Imagine a pastor saying to a congregation, “When you come together as a church, it does more harm than good.”
But that’s exactly what Paul tells the Corinthians:
Now I don’t praise you as I give the following instruction because when you meet together, it does more harm than good. First of all, when you meet together as a church, I hear that there are divisions among you, and I partly believe it. It’s necessary that there are groups among you, to make it clear who is genuine. So when you get together in one place, it isn’t to eat the Lord’s meal. Each of you goes ahead and eats a private meal. One person goes hungry while another is drunk. Don’t you have houses to eat and drink in? Or do you look down on God’s churches and humiliate those who have nothing? What can I say to you? Will I praise you? No, I don’t praise you in this. (1 Cor 11:17-22, CEB)
He began the chapter by saying, “I praise you because you remember all my instructions” (vs. 2, CEB), even if he still had corrections to suggest. But his words here are bookended with a double “I don’t praise you,” as if to say, Listen up, people; this is serious.
In the previous post, I suggested a contemporary parallel for what was probably happening in Corinth. Paul had already spoken of divisions in the church, earlier in the letter (1 Cor 1:11-12). But here, the fractiousness of the congregation was expressed in a different way — in the already existing social divide between the haves and the have-nots.
Roman society was deeply stratified. The Corinthian church would have been populated by an interesting mix of people from different social strata: a handful of rich patricians, and a large number of slaves, former slaves, artisans, and the like. In all likelihood, some slaves found themselves worshipping cheek by jowl with their owners.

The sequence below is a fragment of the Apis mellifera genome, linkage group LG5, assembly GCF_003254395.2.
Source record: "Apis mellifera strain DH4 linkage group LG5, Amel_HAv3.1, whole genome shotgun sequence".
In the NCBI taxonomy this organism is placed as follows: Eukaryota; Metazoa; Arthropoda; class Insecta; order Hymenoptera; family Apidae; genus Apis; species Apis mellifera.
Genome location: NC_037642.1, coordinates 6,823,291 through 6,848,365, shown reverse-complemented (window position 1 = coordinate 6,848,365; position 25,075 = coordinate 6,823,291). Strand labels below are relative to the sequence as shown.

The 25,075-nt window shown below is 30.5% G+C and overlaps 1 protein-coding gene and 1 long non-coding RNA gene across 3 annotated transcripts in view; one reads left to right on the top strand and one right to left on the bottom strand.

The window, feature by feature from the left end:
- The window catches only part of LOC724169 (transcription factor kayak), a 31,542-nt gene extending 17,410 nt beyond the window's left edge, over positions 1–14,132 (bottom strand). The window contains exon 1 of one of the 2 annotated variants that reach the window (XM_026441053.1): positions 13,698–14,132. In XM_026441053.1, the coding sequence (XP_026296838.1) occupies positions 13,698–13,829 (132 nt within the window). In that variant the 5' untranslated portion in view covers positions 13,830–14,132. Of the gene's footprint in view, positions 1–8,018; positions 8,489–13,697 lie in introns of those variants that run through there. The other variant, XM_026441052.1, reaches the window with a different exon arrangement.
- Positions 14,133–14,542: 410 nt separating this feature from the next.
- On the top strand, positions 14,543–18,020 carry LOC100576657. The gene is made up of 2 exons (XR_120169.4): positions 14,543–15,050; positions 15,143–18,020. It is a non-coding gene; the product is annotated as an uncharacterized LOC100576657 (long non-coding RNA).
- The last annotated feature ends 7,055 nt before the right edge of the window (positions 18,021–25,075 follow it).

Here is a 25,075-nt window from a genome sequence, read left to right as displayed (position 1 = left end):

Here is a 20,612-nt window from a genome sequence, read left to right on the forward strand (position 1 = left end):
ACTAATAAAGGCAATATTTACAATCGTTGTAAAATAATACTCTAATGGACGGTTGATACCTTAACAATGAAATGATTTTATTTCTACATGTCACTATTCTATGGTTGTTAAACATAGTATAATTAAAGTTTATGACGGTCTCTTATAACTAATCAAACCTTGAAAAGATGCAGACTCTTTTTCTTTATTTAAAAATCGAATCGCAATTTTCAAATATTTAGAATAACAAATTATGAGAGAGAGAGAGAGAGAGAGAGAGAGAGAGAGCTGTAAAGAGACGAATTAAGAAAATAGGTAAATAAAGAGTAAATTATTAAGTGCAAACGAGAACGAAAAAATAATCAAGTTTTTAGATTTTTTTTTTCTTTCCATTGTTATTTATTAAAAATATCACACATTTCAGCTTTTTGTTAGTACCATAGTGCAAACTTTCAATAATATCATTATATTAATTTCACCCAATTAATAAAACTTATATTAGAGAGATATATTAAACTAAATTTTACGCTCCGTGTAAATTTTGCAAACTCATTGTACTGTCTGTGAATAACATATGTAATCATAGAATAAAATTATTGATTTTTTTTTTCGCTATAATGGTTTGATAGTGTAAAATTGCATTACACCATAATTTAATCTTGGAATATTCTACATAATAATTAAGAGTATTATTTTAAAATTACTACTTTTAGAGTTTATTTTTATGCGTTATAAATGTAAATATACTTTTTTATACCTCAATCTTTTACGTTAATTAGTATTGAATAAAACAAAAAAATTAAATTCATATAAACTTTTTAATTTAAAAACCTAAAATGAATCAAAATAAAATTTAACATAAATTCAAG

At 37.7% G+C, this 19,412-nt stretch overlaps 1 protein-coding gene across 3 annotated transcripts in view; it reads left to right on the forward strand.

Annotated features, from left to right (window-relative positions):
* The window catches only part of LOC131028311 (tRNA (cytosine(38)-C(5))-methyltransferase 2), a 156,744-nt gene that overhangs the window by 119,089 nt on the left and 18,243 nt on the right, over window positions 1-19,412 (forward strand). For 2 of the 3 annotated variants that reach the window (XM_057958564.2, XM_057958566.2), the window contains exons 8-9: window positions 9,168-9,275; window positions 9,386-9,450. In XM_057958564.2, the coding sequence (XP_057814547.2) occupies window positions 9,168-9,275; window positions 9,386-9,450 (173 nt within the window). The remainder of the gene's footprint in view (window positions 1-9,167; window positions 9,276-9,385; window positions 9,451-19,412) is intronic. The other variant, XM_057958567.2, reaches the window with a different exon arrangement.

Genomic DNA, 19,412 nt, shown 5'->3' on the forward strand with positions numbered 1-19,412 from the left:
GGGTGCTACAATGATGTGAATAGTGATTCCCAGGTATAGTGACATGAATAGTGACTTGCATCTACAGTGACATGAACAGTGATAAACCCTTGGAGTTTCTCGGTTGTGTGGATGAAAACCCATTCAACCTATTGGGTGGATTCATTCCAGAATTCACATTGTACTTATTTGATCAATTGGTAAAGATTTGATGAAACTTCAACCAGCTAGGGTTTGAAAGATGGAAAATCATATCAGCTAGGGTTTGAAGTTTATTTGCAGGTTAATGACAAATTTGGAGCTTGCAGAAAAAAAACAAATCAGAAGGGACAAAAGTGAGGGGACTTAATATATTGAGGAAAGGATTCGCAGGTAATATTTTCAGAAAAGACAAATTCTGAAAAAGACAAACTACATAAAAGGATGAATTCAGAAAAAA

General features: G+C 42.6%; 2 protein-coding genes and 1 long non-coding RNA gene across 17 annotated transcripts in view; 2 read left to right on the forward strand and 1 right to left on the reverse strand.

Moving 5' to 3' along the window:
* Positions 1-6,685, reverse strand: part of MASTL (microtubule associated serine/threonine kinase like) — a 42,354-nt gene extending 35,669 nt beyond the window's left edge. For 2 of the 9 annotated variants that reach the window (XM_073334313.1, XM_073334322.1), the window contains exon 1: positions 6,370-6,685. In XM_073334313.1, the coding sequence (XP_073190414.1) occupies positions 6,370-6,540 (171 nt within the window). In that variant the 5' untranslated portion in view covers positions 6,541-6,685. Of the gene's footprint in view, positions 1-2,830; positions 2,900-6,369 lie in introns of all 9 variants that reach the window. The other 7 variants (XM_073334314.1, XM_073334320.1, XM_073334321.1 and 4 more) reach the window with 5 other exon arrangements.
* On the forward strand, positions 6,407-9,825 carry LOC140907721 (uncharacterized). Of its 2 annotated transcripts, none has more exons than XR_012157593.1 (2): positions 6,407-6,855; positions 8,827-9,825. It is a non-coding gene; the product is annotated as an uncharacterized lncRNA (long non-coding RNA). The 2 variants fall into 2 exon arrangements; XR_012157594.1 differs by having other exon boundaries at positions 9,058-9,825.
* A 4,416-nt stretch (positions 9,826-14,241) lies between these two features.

The church would have met in the home of one of the wealthy members, who indeed were the only ones with houses to meet in. The Roman domus was in some ways quite different from the houses to which we are accustomed; they lacked windows and doors, having an open-air structure that let in sunlight and even rain. Church members would probably have gathered in the atrium just inside the main entrance.
The situation Paul seems to be describing is this: a smaller subset of the congregation, most likely the wealthier ones, were gathering in the smaller triclinium — a dining room arranged with three couches upon which guests would recline and take their food from a central table. The triclinium may have been in view of the atrium, or may have been in a more private area of the house. No matter: the poorer members of the congregation were showing up to the meeting hungry, and were somehow aware of the fact that the more privileged among them had been gorging themselves. That seems to be the point of Paul criticizing the rich for getting drunk: the issue wasn’t drunkenness per se, but a showy excess that humiliated their less fortunate brothers and sisters.
And at some point in that socially awkward context, they were supposed to come together for the Lord’s Supper.
It’s not necessary to suppose that the wealthy Corinthians were deliberately snubbing the poor. It’s enough to imagine that they were thoughtlessly carrying over their previous social habits into the life of the church, oblivious to the way they were embarrassing themselves and others.
Of what significance is this story for us? I’ll suggest some possibilities in the third and final post in this series.